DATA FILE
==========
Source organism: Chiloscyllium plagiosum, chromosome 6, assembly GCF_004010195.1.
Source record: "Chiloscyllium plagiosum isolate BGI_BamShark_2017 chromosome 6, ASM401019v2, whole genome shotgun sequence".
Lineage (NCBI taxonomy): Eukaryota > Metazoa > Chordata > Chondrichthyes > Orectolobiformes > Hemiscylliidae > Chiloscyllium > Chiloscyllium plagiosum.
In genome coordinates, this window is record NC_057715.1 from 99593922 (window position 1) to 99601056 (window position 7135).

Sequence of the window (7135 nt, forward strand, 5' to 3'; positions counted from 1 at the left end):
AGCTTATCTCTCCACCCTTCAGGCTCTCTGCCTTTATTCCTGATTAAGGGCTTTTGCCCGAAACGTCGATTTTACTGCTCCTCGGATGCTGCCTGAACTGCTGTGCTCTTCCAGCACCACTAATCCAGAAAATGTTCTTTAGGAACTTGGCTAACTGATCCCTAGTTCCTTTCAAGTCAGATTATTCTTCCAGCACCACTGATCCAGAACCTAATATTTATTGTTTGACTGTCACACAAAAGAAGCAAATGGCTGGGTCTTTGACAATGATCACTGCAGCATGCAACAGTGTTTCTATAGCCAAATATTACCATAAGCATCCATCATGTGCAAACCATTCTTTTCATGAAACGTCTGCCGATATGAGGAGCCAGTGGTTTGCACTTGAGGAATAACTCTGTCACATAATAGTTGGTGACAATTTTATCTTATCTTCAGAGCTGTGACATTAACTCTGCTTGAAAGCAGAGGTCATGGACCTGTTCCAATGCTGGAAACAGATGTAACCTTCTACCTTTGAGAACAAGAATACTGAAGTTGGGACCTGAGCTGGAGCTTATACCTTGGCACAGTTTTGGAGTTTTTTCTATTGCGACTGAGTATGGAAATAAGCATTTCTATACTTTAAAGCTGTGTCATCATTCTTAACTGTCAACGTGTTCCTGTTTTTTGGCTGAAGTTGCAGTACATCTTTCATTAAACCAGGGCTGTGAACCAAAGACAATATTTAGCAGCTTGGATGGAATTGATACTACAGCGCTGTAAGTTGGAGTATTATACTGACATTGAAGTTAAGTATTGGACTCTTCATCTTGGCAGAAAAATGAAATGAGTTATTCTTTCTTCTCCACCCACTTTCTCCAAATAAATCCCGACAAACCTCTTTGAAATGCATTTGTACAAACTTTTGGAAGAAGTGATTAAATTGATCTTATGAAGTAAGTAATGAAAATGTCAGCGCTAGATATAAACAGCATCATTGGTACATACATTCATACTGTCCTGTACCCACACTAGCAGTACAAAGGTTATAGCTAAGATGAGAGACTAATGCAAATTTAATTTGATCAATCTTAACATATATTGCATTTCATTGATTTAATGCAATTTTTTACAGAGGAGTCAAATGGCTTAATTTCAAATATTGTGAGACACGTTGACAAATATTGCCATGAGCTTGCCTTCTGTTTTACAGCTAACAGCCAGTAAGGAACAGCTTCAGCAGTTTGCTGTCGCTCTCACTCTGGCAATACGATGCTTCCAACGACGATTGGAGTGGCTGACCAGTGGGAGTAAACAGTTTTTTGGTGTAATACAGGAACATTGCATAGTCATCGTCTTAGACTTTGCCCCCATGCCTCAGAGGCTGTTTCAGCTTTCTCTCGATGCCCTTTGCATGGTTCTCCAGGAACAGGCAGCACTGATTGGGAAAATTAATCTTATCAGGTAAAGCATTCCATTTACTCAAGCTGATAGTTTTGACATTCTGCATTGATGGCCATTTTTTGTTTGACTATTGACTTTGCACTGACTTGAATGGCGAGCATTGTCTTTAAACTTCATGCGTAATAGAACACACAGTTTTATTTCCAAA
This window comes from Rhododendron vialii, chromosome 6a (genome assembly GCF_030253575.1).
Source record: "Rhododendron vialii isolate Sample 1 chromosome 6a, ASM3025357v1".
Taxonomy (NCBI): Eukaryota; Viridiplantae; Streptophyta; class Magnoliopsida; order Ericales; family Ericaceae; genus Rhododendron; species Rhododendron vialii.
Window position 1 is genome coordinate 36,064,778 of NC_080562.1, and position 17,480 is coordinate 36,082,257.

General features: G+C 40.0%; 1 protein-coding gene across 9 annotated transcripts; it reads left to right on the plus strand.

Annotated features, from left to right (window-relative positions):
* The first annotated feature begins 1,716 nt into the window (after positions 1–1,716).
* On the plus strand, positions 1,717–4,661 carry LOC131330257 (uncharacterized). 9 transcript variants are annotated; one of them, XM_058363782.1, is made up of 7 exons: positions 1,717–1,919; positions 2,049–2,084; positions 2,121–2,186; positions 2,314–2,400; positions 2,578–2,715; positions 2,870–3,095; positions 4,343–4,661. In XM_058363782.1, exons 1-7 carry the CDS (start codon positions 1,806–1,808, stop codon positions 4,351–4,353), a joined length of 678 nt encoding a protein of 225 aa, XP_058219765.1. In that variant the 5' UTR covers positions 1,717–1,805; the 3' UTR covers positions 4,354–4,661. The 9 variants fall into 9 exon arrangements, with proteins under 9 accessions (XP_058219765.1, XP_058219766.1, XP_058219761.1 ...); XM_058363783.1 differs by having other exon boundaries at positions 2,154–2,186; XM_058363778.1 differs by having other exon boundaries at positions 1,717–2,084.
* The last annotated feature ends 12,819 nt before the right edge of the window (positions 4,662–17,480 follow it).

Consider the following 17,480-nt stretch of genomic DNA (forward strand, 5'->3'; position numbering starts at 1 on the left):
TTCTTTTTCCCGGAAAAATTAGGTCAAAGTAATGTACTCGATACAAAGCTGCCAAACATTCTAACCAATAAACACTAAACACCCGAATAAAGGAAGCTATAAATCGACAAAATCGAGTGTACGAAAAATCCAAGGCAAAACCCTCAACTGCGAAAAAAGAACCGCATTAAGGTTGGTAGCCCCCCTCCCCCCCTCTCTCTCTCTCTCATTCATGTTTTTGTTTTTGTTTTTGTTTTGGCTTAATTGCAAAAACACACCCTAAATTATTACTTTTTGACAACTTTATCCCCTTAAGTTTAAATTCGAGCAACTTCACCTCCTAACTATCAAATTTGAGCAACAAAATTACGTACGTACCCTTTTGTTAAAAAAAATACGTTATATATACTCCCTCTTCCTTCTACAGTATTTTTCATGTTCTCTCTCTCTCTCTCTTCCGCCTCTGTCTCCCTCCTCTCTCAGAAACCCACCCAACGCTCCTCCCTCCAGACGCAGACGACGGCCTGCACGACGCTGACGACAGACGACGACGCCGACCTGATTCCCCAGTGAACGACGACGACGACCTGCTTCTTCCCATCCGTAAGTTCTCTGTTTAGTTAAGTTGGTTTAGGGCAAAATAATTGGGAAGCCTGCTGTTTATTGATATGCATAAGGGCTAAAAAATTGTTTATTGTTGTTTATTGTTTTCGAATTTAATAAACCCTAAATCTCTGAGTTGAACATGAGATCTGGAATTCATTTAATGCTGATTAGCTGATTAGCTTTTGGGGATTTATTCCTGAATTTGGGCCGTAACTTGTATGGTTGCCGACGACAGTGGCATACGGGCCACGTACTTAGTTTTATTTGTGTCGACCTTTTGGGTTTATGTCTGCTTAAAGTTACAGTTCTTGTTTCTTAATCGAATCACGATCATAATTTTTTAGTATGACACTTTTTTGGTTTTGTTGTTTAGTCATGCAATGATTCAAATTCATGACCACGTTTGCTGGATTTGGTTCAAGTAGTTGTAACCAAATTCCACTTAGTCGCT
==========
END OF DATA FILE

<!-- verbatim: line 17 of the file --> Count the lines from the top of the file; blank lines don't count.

TTCTTTTTCCCGGAAAAATTAGGTCAAAGTAATGTACTCGATACAAAGCTGCCAAACATTCTAACCAATAAACACTAAACACCCGAATAAAGGAAGCTATAAATCGACAAAATCGAGTGTACGAAAAATCCAAGGCAAAACCCTCAACTGCGAAAAAAGAACCGCATTAAGGTTGGTAGCCCCCCTCCCCCCCTCTCTCTCTCTCTCATTCATGTTTTTGTTTTTGTTTTTGTTTTGGCTTAATTGCAAAAACACACCCTAAATTATTACTTTTTGACAACTTTATCCCCTTAAGTTTAAATTCGAGCAACTTCACCTCCTAACTATCAAATTTGAGCAACAAAATTACGTACGTACCCTTTTGTTAAAAAAAATACGTTATATATACTCCCTCTTCCTTCTACAGTATTTTTCATGTTCTCTCTCTCTCTCTCTTCCGCCTCTGTCTCCCTCCTCTCTCAGAAACCCACCCAACGCTCCTCCCTCCAGACGCAGACGACGGCCTGCACGACGCTGACGACAGACGACGACGCCGACCTGATTCCCCAGTGAACGACGACGACGACCTGCTTCTTCCCATCCGTAAGTTCTCTGTTTAGTTAAGTTGGTTTAGGGCAAAATAATTGGGAAGCCTGCTGTTTATTGATATGCATAAGGGCTAAAAAATTGTTTATTGTTGTTTATTGTTTTCGAATTTAATAAACCCTAAATCTCTGAGTTGAACATGAGATCTGGAATTCATTTAATGCTGATTAGCTGATTAGCTTTTGGGGATTTATTCCTGAATTTGGGCCGTAACTTGTATGGTTGCCGACGACAGTGGCATACGGGCCACGTACTTAGTTTTATTTGTGTCGACCTTTTGGGTTTATGTCTGCTTAAAGTTACAGTTCTTGTTTCTTAATCGAATCACGATCATAATTTTTTAGTATGACACTTTTTTGGTTTTGTTGTTTAGTCATGCAATGATTCAAATTCATGACCACGTTTGCTGGATTTGGTTCAAGTAGTTGTAACCAAATTCCACTTAGTCGCT